An article in today’s Register Guard (click here) partially covers the limited debate that BCC has had.

Three initiatives are currently in process.  Two lawsuits have been thrown into the melee.

Much more to come.

Lane Board Job Performance Trend in Eugene

Friday, May 27th, 2016

The Lane County Board of Commissioners’ job performance trend in Eugene can be seen here.

Countywide Lane Board Job Performance Trend

Thursday, May 26th, 2016

How would you rate the job Lane County Board of Commissioners is doing?

For complete poll results, click here.

An impromptu panelist at National Association of Black Counties. by Pat Farr

Friday, March 7th, 2014

 

Heavy snow in Washington DC gave me an unexpected opportunity

Heavy snow in Washington DC gave me an unexpected opportunity

 

I attended the National Association of Counties Legislative Conference in Washington DC March 1-5 2014.

National Association of Black Counties (NABCO) is a broadly-membered confederation of county officials across the country.

I have been speaking with former Lane County Commissioner Bobby Green responding to his criticism of the lack of diversity in applicants that our recent search for County Administrator produced.  While the national search Lane County conducted produced the best qualified county administrator with impeccable credentials and references (see story here) I have taken former Commissioner Green’s concerns very seriously.  I regarded the meetings of NABCO at the Legislative Conference as an opportunity to find ways to diversify future searches by the Board of Commissioners or by the County Administrator.

I have not been disappointed by contacts that  I have made in Washington this past week.

On March 3, Monday, it snowed heavily in Washington DC.  My first agenda item at the conference was to attend the 9 am meeting of NABCO.  It was a panel discussion with a large group of students from the Washington area to address questions about involvement in public service and address health issue education, particularly surrounding sexually transmitted diseases.

When I entered the room only two people were there, the NABCO administrator and another young woman.  I asked if I had the wrong room, and they told me that I was in the right place but the start of the meeting was delayed because the panelists and the audience had been held up by the blizzard.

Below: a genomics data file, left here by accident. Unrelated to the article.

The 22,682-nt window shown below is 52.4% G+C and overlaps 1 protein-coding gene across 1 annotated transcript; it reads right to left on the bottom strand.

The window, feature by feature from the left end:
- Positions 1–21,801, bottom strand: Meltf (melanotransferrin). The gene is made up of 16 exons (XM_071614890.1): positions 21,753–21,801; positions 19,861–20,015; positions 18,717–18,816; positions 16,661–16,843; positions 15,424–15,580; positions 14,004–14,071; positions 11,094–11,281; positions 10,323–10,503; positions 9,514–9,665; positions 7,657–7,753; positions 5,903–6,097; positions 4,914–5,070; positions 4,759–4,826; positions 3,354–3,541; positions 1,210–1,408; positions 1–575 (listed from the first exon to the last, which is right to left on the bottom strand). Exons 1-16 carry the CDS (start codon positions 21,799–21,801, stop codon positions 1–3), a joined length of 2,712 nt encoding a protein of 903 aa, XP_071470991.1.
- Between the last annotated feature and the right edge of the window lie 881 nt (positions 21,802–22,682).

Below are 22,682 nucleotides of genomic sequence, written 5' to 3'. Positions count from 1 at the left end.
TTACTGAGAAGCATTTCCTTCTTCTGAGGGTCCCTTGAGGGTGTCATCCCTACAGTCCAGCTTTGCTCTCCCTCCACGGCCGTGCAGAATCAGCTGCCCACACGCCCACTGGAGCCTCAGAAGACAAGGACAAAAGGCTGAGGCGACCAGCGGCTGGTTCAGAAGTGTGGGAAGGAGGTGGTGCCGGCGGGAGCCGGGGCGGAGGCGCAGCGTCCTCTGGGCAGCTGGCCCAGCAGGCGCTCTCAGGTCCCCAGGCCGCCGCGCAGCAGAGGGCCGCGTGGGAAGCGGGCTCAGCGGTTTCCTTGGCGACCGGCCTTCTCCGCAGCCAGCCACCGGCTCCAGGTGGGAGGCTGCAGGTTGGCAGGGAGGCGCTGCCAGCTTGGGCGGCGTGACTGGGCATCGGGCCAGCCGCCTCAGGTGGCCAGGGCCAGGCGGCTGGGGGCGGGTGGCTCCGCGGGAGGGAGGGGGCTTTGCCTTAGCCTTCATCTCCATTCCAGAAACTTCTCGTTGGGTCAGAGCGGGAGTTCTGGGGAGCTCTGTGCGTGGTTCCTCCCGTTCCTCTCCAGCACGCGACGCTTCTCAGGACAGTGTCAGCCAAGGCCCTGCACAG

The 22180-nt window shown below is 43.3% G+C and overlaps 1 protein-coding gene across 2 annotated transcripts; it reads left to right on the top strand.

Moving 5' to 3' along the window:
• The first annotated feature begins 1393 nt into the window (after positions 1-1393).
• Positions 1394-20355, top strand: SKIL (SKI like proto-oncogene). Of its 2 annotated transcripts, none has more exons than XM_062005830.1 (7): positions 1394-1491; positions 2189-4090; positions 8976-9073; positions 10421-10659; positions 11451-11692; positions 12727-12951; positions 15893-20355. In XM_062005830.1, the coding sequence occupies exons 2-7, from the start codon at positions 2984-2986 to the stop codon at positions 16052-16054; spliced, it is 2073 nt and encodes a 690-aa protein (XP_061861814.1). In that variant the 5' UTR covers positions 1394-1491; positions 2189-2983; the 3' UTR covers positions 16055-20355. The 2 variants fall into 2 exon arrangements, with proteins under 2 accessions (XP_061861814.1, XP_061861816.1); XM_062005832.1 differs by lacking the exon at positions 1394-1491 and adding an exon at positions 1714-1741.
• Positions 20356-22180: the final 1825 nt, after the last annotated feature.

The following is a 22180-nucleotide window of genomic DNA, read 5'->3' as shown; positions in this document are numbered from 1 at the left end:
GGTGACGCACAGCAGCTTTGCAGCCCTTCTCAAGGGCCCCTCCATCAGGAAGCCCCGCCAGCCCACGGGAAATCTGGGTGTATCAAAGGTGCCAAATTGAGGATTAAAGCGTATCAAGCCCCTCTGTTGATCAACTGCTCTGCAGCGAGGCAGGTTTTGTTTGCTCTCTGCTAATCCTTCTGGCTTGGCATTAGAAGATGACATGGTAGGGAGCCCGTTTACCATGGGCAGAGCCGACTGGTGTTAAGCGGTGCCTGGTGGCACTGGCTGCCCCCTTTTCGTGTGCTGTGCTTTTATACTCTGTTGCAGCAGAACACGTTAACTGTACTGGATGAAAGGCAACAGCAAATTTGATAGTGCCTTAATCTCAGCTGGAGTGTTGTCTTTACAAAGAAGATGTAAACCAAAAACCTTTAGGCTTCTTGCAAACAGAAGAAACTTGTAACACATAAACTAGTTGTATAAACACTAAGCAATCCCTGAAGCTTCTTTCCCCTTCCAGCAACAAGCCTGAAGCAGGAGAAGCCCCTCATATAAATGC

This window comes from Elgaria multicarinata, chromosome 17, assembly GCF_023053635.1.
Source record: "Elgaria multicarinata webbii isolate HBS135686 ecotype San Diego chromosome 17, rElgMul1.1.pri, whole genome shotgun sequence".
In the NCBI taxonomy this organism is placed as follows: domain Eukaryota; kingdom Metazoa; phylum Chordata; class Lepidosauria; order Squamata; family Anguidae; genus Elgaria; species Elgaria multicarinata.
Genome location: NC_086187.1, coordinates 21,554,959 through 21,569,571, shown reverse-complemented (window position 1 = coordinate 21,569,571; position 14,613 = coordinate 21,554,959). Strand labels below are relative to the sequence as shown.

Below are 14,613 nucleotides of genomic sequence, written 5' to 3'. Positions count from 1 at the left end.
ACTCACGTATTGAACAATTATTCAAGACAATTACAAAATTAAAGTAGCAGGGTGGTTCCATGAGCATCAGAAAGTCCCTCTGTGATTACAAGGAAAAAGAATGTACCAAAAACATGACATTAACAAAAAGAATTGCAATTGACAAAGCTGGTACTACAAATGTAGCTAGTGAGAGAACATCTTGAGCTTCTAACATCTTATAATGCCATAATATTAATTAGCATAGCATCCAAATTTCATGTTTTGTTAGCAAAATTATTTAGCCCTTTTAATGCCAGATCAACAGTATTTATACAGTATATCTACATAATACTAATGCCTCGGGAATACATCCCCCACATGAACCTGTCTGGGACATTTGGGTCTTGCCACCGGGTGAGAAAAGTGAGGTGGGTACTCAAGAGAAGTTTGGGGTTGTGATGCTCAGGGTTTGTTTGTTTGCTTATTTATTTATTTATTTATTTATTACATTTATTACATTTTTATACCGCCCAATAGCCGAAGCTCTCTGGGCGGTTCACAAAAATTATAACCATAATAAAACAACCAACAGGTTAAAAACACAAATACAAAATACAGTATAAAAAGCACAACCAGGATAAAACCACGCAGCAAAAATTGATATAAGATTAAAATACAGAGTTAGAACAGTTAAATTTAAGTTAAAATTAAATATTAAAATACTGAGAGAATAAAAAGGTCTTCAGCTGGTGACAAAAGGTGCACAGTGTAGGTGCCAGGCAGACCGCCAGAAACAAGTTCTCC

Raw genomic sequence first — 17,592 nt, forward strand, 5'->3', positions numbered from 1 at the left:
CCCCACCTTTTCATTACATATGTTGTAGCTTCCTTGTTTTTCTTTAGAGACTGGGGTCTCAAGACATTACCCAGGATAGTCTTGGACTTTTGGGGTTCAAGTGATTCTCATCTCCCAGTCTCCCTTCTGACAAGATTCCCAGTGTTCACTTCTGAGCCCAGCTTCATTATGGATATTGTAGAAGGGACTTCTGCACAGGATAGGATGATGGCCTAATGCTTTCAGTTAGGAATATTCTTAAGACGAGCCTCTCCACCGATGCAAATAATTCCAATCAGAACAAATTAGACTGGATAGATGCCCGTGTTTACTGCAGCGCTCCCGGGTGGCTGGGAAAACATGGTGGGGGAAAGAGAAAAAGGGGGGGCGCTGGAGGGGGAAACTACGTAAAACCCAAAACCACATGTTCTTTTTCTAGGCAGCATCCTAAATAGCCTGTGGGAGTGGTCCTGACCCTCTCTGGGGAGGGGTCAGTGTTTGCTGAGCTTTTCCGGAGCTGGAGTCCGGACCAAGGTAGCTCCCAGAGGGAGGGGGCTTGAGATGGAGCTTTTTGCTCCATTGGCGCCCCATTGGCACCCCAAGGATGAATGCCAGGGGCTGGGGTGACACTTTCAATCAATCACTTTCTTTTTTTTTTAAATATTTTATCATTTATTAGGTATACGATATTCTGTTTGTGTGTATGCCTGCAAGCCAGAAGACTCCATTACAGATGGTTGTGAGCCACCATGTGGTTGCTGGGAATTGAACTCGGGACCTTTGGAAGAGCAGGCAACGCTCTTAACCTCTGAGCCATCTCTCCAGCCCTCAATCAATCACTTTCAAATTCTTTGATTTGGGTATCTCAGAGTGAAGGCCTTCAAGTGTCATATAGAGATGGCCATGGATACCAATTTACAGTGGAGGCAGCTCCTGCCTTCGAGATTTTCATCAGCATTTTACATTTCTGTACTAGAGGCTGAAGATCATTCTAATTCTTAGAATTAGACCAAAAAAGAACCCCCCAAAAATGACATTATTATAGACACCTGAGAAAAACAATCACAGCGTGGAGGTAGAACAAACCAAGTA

It worked out ok for me though.  The second woman in the room was Paige Hendrix, assistant to Multnomah County Commissioner Loretta Smith.  Commissioner Smith and Ms. Hendrix are both deeply involved in the diversity efforts of Multnomah County.  While we waited for the panelists and students to arrive Ms. Hendrix and I engaged in a 45-minute discussion about recruiting qualified applicants from communities of color.

She gave me a host of contacts and set the stage for a discussion between Commissioner Smith and I later in the conference covering the subject.

Toward the end of our discussion the group of students arrived and filed into the meeting room.  There were a hundred or so.

As it turns out the entire group of panelists had not yet arrived, so I was asked to sit in on the panel to respond to questions about public service.  I was honored to do so.  The students were very attentive and eager to learn.

While it wasn’t the way I had planned to spend time at the conference it turned out to be a fantastic opportunity for me to not only pass along knowledge but to gain insights into how I can become more effective in my elective roles.

We spent the morning discussing avenues high school and college students could prepare themselves for work in public policy or elective office.  It was pleasing to me to see tomorrow’s leaders listening and learning.